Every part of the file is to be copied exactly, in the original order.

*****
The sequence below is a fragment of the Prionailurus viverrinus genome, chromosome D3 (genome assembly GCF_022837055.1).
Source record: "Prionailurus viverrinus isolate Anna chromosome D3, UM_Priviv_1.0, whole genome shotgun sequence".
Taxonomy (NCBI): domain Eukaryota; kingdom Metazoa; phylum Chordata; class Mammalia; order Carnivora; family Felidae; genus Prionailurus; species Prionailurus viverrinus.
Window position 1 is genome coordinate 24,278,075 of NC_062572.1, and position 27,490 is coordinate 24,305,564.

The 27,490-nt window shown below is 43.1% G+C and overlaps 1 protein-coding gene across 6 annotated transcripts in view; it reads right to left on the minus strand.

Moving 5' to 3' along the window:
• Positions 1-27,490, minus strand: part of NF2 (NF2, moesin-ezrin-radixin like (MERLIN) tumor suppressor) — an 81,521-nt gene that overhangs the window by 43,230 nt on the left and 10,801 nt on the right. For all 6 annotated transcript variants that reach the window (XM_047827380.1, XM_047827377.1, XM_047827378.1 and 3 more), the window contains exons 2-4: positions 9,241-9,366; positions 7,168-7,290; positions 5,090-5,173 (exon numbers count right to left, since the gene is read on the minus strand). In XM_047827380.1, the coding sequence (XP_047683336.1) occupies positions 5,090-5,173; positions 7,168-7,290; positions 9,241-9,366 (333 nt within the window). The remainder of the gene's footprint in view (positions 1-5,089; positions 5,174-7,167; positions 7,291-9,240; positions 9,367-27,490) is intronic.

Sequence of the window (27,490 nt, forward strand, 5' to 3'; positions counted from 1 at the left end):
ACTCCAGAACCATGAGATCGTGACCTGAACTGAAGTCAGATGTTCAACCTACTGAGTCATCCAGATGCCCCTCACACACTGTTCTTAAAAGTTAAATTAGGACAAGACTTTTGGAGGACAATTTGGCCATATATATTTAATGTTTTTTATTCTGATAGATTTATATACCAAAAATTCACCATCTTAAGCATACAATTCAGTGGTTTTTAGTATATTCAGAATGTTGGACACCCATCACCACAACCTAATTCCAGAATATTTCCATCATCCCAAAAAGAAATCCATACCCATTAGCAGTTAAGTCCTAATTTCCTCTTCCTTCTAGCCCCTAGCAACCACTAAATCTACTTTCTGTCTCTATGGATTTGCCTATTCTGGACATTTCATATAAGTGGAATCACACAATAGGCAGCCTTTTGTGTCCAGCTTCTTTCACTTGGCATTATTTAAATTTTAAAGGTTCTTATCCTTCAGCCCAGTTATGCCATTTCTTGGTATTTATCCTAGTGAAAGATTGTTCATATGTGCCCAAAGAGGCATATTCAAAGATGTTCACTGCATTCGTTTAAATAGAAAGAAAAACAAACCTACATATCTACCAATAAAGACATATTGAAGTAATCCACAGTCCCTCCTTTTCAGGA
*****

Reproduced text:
The sequence below is a fragment of the Prionailurus viverrinus genome, chromosome D3 (genome assembly GCF_022837055.1).
Source record: "Prionailurus viverrinus isolate Anna chromosome D3, UM_Priviv_1.0, whole genome shotgun sequence".
Taxonomy (NCBI): domain Eukaryota; kingdom Metazoa; phylum Chordata; class Mammalia; order Carnivora; family Felidae; genus Prionailurus; species Prionailurus viverrinus.
Window position 1 is genome coordinate 24,278,075 of NC_062572.1, and position 27,490 is coordinate 24,305,564.

The 27,490-nt window shown below is 43.1% G+C and overlaps 1 protein-coding gene across 6 annotated transcripts in view; it reads right to left on the minus strand.

Moving 5' to 3' along the window:
• Positions 1-27,490, minus strand: part of NF2 (NF2, moesin-ezrin-radixin like (MERLIN) tumor suppressor) — an 81,521-nt gene that overhangs the window by 43,230 nt on the left and 10,801 nt on the right. For all 6 annotated transcript variants that reach the window (XM_047827380.1, XM_047827377.1, XM_047827378.1 and 3 more), the window contains exons 2-4: positions 9,241-9,366; positions 7,168-7,290; positions 5,090-5,173 (exon numbers count right to left, since the gene is read on the minus strand). In XM_047827380.1, the coding sequence (XP_047683336.1) occupies positions 5,090-5,173; positions 7,168-7,290; positions 9,241-9,366 (333 nt within the window). The remainder of the gene's footprint in view (positions 1-5,089; positions 5,174-7,167; positions 7,291-9,240; positions 9,367-27,490) is intronic.

Sequence of the window (27,490 nt, forward strand, 5' to 3'; positions counted from 1 at the left end):
ACTCCAGAACCATGAGATCGTGACCTGAACTGAAGTCAGATGTTCAACCTACTGAGTCATCCAGATGCCCCTCACACACTGTTCTTAAAAGTTAAATTAGGACAAGACTTTTGGAGGACAATTTGGCCATATATATTTAATGTTTTTTATTCTGATAGATTTATATACCAAAAATTCACCATCTTAAGCATACAATTCAGTGGTTTTTAGTATATTCAGAATGTTGGACACCCATCACCACAACCTAATTCCAGAATATTTCCATCATCCCAAAAAGAAATCCATACCCATTAGCAGTTAAGTCCTAATTTCCTCTTCCTTCTAGCCCCTAGCAACCACTAAATCTACTTTCTGTCTCTATGGATTTGCCTATTCTGGACATTTCATATAAGTGGAATCACACAATAGGCAGCCTTTTGTGTCCAGCTTCTTTCACTTGGCATTATTTAAATTTTAAAGGTTCTTATCCTTCAGCCCAGTTATGCCATTTCTTGGTATTTATCCTAGTGAAAGATTGTTCATATGTGCCCAAAGAGGCATATTCAAAGATGTTCACTGCATTCGTTTAAATAGAAAGAAAAACAAACCTACATATCTACCAATAAAGACATATTGAAGTAATCCACAGTCCCTCCTTTTCAGGA